We had class yesterday. North America in the 19th century. Transcendentalism, frontier and the pioneer spirit.
I live in Manila. I am a college instructor. Lately, shifts in our educational system have made teaching more demanding, shifting more pressure for professors to document the learning curve….
Exams have to be measurable, do-able, reasonable. Work progress, predictable. No homework on weekends. Be mindful of students with special needs. Meanwhile, I also need to keep researching and studying as well.
In college, I was taught to think outside of the box. That, if I wanted to soar or at least make sense of this existence, I needed to expect problems before they happened. Teachers could flunk me on the basis of being asleep in class… never mind if I had to stay up late to complete assignments. Asking why my grade was low was such a difficult thing to do because I needed to figure this out on my own.
As a teacher now, I need to remember that I simply facilitate the discussion. There are no wrong answers… or maybe there are… just don’t make them feel horrible about it. Classroom discipline is needed, and this is my weak point. I forget that most of the time, students are not as interested to learn as they are to get the highest grade with the least effort.
I was trained to assume that nothing worthwhile ever comes easily. This meant, taking the brunt from the boss to staying quiet because it would be rude to speak up. You get to speak when you have established yourself somehow, or at least have a good backer.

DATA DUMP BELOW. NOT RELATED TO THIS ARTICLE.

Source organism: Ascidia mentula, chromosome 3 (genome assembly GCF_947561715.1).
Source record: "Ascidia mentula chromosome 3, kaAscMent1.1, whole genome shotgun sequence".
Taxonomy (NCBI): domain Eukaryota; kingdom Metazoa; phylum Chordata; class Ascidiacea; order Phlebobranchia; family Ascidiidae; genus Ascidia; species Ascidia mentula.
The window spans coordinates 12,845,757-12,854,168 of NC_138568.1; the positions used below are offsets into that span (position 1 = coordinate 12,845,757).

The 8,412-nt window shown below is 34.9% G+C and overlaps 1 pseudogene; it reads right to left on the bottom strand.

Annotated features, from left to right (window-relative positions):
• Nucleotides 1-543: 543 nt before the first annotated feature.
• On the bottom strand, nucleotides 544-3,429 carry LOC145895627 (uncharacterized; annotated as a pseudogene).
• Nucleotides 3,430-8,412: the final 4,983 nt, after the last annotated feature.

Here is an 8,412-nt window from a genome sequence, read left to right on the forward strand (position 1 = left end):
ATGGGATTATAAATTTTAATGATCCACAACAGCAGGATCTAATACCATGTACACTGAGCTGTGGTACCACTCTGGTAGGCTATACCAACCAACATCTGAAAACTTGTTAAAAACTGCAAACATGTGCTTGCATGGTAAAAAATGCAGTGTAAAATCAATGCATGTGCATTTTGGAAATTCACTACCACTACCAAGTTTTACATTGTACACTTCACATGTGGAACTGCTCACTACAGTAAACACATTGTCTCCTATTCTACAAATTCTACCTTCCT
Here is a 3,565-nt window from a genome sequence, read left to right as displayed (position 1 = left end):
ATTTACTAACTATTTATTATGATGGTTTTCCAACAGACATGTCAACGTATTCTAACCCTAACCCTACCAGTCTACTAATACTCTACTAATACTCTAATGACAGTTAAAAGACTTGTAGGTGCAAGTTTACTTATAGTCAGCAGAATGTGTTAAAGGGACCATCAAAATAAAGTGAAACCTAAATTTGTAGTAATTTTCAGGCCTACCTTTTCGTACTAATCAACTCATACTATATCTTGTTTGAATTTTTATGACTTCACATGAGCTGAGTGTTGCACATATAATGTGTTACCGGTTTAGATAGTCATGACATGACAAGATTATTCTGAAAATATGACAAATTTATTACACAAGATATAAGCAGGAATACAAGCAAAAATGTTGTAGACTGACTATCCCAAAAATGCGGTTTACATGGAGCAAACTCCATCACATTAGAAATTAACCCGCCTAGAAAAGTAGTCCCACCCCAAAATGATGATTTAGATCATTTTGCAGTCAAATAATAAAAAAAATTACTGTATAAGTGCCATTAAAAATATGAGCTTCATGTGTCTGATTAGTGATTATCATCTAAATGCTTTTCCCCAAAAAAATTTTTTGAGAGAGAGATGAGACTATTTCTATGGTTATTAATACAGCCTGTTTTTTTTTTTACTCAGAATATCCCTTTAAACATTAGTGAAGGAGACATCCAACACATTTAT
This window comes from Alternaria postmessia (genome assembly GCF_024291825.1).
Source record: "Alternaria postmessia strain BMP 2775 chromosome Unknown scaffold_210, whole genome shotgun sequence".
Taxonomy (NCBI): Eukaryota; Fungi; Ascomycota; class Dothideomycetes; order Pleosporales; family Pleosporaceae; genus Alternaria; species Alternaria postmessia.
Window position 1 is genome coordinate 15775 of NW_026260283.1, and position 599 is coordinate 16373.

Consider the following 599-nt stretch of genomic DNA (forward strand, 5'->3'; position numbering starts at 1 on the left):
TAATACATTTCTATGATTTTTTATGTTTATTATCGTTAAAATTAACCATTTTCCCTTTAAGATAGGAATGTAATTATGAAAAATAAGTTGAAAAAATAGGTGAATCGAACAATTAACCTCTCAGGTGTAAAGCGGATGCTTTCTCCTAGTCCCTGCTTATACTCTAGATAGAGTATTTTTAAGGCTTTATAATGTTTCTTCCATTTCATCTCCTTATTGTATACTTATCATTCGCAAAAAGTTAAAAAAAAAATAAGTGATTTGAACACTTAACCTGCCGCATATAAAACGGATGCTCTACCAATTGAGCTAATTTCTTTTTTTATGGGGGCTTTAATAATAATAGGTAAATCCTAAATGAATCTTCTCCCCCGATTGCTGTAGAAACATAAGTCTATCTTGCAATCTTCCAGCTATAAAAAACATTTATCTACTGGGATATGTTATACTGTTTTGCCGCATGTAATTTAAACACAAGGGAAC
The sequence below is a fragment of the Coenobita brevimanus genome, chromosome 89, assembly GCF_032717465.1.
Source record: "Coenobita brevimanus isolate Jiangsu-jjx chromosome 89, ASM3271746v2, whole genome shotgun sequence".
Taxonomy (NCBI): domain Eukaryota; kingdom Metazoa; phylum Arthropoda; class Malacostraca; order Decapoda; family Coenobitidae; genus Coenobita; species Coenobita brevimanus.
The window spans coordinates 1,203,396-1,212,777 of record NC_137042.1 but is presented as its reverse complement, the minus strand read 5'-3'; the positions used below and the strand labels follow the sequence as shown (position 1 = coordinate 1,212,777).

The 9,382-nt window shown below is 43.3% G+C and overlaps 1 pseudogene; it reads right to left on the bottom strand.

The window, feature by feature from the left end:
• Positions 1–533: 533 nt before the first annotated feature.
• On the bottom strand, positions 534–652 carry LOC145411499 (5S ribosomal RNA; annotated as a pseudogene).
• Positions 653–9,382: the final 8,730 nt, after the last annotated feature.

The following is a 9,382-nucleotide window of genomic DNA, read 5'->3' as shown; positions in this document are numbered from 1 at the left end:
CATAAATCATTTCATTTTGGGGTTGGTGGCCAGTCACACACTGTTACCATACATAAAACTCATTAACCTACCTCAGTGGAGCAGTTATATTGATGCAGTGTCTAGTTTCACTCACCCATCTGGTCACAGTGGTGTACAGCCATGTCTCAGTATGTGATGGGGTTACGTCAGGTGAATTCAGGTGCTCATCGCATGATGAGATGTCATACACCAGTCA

Everyone has an opinion now, and curtailing that chance to speak– in any way — is offensive and a disregard of an individual’s rights.
They are very particular about rights; I hear nothing about taking responsibility.
I became a teacher, dreaming of a Manila that would be more intellectual. A place where conversation could take place without anyone getting hurt or dying. Where emotions could be safely kept in order so that the other can be heard better. I believed that teaching would be the best way to reach young minds, and was eager to share what I knew about the world so far.
I dreamt of Emerson, the pioneers, the spirit that pushed a civilization forward while they pushed others aside. They achieved their goal of changing the world, including mine. They became part of my ruined country’s history, they are still the gods to us, and that land is still where many Filipinos hope to find better futures.
After class yesterday, a student expressed her disappointment with her drink. She asked if I felt the same sometimes when the drink I bought did not meet my expectations or feel worth its cost.
I shrugged, thinking about why an opinion on a drink mattered anyway.